• Maximize the room's closet space by adding a chest of drawers (or more, if they'll fit) into the closet. You can hang short garments (like shirts, shorter skirts, and halved slacks) above the chest while storing undergarments, lingerie, socks and tee-shirts within the drawers.

Attics and Basements

The first thing to consider when it comes to organizing a client's attic or basement is what, exactly, is being stored in the attic or the basement. Oftentimes, these parts of our home become the final resting place of items that we don't want, use, need, or have any room for. Not only that, these same items are attracting dirt, bugs, rats, mice, and mildew while they are seemingly out of sight, and out of mind.

Just about the only things that can safely be stored in your attic or basement include gardening equipment, hardware, tools, paint, and occasionally, some exercise equipment. If you're storing other items in your basement or attic, make sure that you've packed those items in clean, dry boxes that are labeled with easy-to-read, large stickers or labels. Then, get those boxes up off of the ground and onto the relative safety of shelving. And anything that you're saving for memories or sentimental value should be awarded space in the home. If you can't afford that space, consider giving those mementos to others who will benefit from the gesture.

Finally, try to avoid putting anything in your attic if you don't have easy access to your attic, or if it's not structurally sound. Many attics can only be accessed by drop-down stairs, or -- even worse -- you have to get your own ladder to access the space. If the items you're planning to store can be hidden away in your attic or basement for indefinite periods of time, you might consider whether or not you really need those items!

Closets and Cabinets

When it comes to home storage space like closets and cabinets, there's no argument that this space is valuable and always in demand. However, although it may seem as though there's never enough cabinet or closet space, generally, if you take a fresh look at your client's situation, you'll see that there's more potential space than either of you may realize. The key is learning to realize and utilize this additional space effectively.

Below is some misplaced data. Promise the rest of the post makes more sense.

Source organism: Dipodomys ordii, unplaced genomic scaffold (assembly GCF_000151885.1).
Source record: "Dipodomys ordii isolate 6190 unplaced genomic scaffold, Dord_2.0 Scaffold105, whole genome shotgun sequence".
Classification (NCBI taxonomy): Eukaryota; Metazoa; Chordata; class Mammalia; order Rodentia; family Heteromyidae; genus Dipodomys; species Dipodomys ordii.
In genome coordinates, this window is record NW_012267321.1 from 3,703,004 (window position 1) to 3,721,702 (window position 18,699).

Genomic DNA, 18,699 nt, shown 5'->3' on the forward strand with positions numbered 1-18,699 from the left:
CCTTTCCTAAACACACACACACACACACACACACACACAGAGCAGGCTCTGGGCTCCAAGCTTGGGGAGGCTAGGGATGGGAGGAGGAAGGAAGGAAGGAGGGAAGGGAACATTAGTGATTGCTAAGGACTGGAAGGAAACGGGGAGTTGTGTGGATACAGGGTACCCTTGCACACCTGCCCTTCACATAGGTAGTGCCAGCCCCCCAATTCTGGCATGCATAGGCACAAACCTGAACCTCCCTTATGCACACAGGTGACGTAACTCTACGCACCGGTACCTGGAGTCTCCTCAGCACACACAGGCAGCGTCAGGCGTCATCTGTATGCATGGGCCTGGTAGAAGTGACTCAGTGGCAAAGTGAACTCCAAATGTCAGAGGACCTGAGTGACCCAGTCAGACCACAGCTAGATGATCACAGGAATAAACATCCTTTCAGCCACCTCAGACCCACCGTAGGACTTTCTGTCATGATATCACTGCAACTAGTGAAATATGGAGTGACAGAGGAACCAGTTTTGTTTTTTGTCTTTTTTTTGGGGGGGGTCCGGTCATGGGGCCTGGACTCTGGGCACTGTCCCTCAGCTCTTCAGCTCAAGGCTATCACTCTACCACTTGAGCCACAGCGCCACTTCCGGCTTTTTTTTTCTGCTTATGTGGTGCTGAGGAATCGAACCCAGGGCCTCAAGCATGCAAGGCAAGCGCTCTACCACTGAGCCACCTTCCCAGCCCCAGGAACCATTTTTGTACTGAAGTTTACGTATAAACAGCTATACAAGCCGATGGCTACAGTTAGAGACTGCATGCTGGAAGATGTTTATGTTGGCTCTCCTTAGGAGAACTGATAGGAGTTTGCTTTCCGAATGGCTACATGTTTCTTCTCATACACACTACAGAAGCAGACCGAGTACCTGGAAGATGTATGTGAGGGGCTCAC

The first way to do this is to simply maximize your closet and cabinet space by weeding through your belongings and identifying those things that you're able to live without. It can also mean that you must help your client think of new ways to organize their storage space. Instead of relying so heavily on cabinets and closets, it may be necessary to consider applying additional storage solutions, like armoires, drawers, shelves, etc.

When it comes to closets, one of the most effective measures you can take is installing inexpensive, heavy-duty customizable shelving. Whether you opt to install wire-coated shelves, or a more fragrant, attractive wooden variety, optimizing the total amount of storage space in your closets is the number one priority.

As far as cabinets go, the most efficient method is to install a lazy Susan or other similar contraption to make it easier to access the items your client stores in the back of the shelves without having to constantly riffle through the cabinet or rearrange the space every other day.

There are several books available to help you get the absolute most from your clients' closets and cabinet spaces.

Mainta
ining the Newly Organized Home
When it comes to organizing a client's home, perhaps the most difficult chore is achieving a lasting change . Far too often, once the professional organizer leaves, the family tends to settle back into their more familiar habits of clutter and disorganization. It's up to you to make sure that you've clearly illustrated what your client needs to do to combat their cluttered tendencies and why this is so important.

The easiest way to effect a lasting change in the home of a client is to make sure that you promote the two following principles: consistency and involvement.

By consistency, we mean that you show your client how important it is to stay on top of organization and cleaning on a daily basis. By making their new cleanliness and uncluttered status a habit, you'll be helping them see satisfactory results, day after day.

And when it comes to involvement, we're not simply talking about getting your client involved in the process -- we mean involving the whole family. In order for your client to maintain the dedication and motivation needed to keep up with the cleanliness and organization, they're going to need a little familial support. Look for exciting new ways that you can help make professional organizing a family affair.

In the end, your clients and their families will be glad that you did!